In 1993 La Plante formed her own television production company, La Plante Productions and through her new company she wrote and produced high-rating series The Governor (ITV 1995–96), Supply and Demand, Killer Net (Channel 4 1998), acclaimed series Trial & Retribution (ITV 1997–), Mind Games (ITV 2001) and The Commander (ITV). During this period La Plante also released the Cold series of books; Cold Shoulder, Cold Blood and Cold Heart, followed by Sleeping Cruelty (2000) – adding to her list of best sellers.

In 1996 La Plante co-wrote and executive produced The Prosecutors (NBC) with Tom Fontana (starring Stockard Channing), wrote and executive produced Bella Mafia (1998 CBS) (starring Vanessa Redgrave), which La Plante adapted from her novel of the same name. In 2001 she co-produced The Warden (2001 TNT), starring Ally Sheedy, a variation of La Plante's series The Governor. La Plante also co-produced her adaptation of the UK hit Widows (2002 ABC) and produced the pilot of Cold Shoulder (2006 New Regency / CBS) starring Kelly McGillis, which was based on her Cold series. La Plante was also executive producer on Daniel Petrie Jnr's adaptation of her show Framed (2002 TNT) which starred Sam Neill and Rob Lowe.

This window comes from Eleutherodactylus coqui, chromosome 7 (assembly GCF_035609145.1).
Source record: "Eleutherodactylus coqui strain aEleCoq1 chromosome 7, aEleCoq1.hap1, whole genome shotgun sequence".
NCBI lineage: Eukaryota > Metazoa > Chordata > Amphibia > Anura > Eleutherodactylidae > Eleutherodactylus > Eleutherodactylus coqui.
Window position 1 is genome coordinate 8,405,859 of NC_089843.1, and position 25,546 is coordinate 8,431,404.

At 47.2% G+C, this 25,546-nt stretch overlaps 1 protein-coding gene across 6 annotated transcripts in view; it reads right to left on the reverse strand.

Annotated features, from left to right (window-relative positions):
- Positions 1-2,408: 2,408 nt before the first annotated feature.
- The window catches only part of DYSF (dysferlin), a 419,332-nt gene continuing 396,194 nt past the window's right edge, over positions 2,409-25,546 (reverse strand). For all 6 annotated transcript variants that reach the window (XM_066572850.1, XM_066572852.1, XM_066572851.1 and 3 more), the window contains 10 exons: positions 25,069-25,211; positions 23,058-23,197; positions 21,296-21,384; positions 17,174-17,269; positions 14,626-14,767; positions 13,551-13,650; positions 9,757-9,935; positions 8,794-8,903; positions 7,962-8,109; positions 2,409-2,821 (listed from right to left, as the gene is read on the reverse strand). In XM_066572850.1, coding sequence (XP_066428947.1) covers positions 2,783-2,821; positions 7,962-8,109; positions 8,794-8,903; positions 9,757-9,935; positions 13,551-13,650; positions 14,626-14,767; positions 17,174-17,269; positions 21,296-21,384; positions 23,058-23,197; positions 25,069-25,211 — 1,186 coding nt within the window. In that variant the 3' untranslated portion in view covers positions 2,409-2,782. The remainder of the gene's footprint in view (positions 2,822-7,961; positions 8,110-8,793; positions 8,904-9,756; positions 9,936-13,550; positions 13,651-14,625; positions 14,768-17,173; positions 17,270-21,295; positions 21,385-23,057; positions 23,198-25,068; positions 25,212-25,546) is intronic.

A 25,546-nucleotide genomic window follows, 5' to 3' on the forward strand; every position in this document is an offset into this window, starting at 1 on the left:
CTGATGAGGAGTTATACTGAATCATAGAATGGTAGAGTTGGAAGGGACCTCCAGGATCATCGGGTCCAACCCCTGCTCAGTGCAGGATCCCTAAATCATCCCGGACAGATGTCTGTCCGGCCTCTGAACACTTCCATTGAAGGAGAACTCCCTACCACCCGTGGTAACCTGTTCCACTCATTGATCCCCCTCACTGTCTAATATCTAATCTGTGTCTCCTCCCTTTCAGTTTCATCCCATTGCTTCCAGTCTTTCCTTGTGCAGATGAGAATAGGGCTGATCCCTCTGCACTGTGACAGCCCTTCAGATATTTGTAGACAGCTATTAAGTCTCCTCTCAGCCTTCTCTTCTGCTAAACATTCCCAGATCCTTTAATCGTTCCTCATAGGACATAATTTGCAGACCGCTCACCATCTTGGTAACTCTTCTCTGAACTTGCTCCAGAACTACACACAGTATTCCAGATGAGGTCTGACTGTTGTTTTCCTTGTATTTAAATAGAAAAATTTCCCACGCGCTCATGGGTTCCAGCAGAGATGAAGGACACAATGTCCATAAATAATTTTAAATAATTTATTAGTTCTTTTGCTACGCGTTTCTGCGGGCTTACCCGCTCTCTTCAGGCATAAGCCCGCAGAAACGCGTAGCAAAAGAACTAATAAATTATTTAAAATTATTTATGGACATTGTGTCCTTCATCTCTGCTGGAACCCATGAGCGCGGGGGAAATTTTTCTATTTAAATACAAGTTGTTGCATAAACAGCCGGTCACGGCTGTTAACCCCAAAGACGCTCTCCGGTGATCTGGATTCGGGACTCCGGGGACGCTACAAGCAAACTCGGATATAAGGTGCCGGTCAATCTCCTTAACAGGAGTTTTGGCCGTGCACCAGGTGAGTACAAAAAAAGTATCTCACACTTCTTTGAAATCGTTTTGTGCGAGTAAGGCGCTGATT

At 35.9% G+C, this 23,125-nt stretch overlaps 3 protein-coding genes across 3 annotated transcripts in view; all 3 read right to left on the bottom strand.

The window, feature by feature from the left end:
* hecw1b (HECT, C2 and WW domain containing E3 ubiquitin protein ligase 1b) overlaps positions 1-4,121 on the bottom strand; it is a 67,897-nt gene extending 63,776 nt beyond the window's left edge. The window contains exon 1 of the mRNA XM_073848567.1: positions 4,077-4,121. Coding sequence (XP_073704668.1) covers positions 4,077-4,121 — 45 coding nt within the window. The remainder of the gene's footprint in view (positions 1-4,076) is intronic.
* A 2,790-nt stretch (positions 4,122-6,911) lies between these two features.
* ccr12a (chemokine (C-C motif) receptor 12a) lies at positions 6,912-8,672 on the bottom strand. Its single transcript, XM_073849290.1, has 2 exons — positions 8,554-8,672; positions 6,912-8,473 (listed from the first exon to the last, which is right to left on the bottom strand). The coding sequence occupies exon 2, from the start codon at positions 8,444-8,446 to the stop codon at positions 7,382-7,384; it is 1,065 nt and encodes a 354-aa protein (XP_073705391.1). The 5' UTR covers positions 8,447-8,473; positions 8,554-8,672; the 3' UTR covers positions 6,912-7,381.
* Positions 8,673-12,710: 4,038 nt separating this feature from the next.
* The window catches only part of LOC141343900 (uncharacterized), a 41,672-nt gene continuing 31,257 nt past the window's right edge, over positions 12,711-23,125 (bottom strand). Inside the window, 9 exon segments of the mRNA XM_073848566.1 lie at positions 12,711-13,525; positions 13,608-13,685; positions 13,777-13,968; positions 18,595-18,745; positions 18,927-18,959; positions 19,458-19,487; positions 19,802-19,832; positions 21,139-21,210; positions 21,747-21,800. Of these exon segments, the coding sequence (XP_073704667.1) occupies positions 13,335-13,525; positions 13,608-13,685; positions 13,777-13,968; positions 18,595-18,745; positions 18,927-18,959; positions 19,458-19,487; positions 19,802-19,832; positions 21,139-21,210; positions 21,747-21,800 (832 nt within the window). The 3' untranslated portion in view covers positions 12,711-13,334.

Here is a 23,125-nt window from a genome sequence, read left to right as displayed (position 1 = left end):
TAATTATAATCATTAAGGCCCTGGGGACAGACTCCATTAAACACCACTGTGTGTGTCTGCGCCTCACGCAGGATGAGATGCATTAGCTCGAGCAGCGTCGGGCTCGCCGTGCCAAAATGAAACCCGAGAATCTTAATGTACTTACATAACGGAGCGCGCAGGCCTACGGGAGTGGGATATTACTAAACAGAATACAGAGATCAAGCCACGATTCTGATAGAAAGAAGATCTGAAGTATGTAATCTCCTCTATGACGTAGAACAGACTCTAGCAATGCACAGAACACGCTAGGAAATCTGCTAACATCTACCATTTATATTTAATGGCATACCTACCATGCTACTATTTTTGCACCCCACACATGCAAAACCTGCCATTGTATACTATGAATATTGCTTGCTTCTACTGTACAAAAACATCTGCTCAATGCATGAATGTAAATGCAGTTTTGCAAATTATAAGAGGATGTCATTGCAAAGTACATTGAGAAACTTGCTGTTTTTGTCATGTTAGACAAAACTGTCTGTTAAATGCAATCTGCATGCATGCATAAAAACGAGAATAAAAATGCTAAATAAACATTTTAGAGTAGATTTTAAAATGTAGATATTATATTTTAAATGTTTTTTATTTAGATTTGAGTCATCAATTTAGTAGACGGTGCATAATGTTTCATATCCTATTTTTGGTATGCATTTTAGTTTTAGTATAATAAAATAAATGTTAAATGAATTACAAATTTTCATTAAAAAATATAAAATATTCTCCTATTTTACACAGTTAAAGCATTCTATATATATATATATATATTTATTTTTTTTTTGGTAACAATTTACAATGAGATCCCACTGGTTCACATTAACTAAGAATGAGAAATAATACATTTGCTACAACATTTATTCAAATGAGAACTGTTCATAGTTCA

La Plante released "Royal Flush" (2002), and then began working on her Anna Travis series, which includes "Above Suspicion" (2004), "The Red Dahlia" (2005), "Clean Cut" (2007), "Deadly Intent" (2008), "Silent Scream" (2009), "Blind Fury" (2010), "Blood Line" (2011) and "Backlash" (2012). Her latest novel, "Wrongful Death", was published in 2013s. So successful were the books that a UK television series was written and produced by La Plante for ITV starring Kelly Reilly and Ciarán Hinds.


She has been made Commander of the Order of the British Empire, an Honorary Fellow with the Forensic Science Society (FSSoc), an Honorary Fellow from Liverpool John Moores University, and also became an honorary member of the British Film Institute.